• Shweta Singh

Beginner's Guide to Film Photography

In a world of instant grams, snapchat filters and face-tuned selfies, film photography stands as an outlier. An itch that compels you to pause and capture a moment in complete stillness, an intrigue that keeps you waiting until the negatives are developed, the tactility that goes beyond everything digitalisation has cornered us with. It teaches you to be patient with art — that is the beauty of film photography.

While the aesthetics of the pictures are resoundingly unbeatable, to become comfortable and eventually master film photography can be daunting. From questions such as which camera to buy to understanding certain technical jargon, this blog is the ultimate beginner’s guide to film photography that will help you get started.


Credit: Mathilde Warnier

So, what exactly is film photography? Film photography is the process of taking pictures on a camera that uses thin plastic strips known as ‘film’.

These films are what you might have seen as dark tinted strips, which are coated with gelatin emulsion containing silver halide crystals which, in turn, produce a ‘negative’ when the camera lens exposes it to light. After getting the negative developed, you get the striking results; pictures which are a visual translation of the moment captured.


Credit: Lizgrin F (@lizgrin)

Choosing the Right Camera & Film


To get started with film photography, the most crucial and often overlooked step is choosing the right kind of camera. The most common format and widely available film camera is the 35 mm film. The 35 mm is the physical width of the film strip and was the format introduced by photographer Oskar Barnack back in the 1920s. Here's a great video summarising his invention:



As a beginner, 35 mm SLR camera is comparatively the easiest to shoot with besides disposable cameras which are single-use cameras with a much simpler interface that also gives the similar “film” looking aesthetic.


Parts of an Analogue Camera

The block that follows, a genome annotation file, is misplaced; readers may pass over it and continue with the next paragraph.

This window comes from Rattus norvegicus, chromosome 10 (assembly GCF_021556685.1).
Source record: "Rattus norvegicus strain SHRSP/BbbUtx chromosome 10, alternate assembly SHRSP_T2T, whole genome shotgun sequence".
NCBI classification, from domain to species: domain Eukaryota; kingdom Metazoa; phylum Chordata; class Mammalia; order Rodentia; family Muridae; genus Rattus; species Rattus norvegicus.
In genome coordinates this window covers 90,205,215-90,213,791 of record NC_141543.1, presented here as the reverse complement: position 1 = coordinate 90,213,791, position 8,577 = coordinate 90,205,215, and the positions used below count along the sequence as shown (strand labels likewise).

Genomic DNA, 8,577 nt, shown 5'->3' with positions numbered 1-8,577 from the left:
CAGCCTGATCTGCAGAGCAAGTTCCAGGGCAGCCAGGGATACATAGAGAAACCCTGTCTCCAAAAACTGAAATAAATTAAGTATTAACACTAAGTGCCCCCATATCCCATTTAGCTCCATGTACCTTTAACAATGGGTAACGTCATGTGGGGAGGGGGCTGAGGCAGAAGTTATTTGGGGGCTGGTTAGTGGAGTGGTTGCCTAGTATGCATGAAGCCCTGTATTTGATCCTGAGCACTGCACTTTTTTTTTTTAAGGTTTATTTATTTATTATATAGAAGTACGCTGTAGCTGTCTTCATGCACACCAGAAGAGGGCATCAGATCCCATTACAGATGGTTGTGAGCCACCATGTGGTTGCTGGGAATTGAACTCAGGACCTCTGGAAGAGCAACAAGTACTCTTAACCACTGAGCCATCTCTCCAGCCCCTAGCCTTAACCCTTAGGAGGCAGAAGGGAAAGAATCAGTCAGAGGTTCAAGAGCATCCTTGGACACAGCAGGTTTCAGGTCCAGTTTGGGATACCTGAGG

Depending on your budget, you can find a variety of film cameras ranging from anywhere between 2000 INR to 20,000 INR. The question of where to find them can vary depending on your location and preference. While there are very few brand new film cameras in the market, one can always ask around amongst family and friends who might have old cameras in the long forgotten storage rooms. If not, many local camera stores or places which sell vintage equipment also sell film cameras in great condition and are always happy to help find the perfect camera for you. If none of these work for you, you can always resort to online sites such as Ebay and Amazon to find one. Some of the most popular camera brands that you can look at are Leica, Kodak, Nikon, Canon, Pentax, Fujifilm, and many others.


Once you have your camera sorted, the next step is to find a film. There are two types of basic films: coloured and black&white films. Starting with colour or colour negative film is ideal as they are cheaper to process. However, with B&W film there is less room for mistakes in terms of exposure but can tend to be more expensive to be processed.

Some of the best 35 mm films are: Kodak Portra 400, Kodak Ektar 100, Kodak ColorPlus 200 and more affordable options include Kodak Ultramax 400 and Ilford HP5 Plus. Some pictures taken in these films:


Credits: @bahulife | @hannah95baxter | @beefybriefy (Kodak Portra 400)
Credits: @adaily35mm | @givemeabiscuit | @flomo_graphy (Kodak Ektar 100)
Credit: Joelle Paulos (Kodak Ultramax 400)
Credits: @rjb.jrb | @juno10682 | @moar.life ( Ilford HP5 Plus)

Know the Settings


Unlike digital cameras, with film photography you do not have the chance to retake another shot if the settings are not right. Hence, understanding the mechanics of your shot is crucial and central to becoming a good photographer. Below are the three main settings that you should master:

  • Shutter Speed: Shutter is the mechanism which quickly opens and closes when you take a picture. Shutter speed is how quickly the shutter opens and closes while aperture is how wide it opens. Depending on the speed of your shutter (from few to several seconds) the light entering will differ.

Fast shutter speed = less light entering = perfect for bright conditions to avoid chance of overexposure or to blur in motion when capturing faster moving objects like moving cars or birds.


Credit: Kadri Karmo

Slower shutter speed = more light = perfect for nighttime shooting.

You can adjust the shutter speed by moving the dial found on top of the camera.


Credit: Barthelemy de Mazenod
  • Aperture: As mentioned above, aperture is the size of shutter opening and is measured in f-stops (focal length / diameter of aperture). Larger the f-stop, the smaller the opening. It also plays a role when experimenting with depth of field.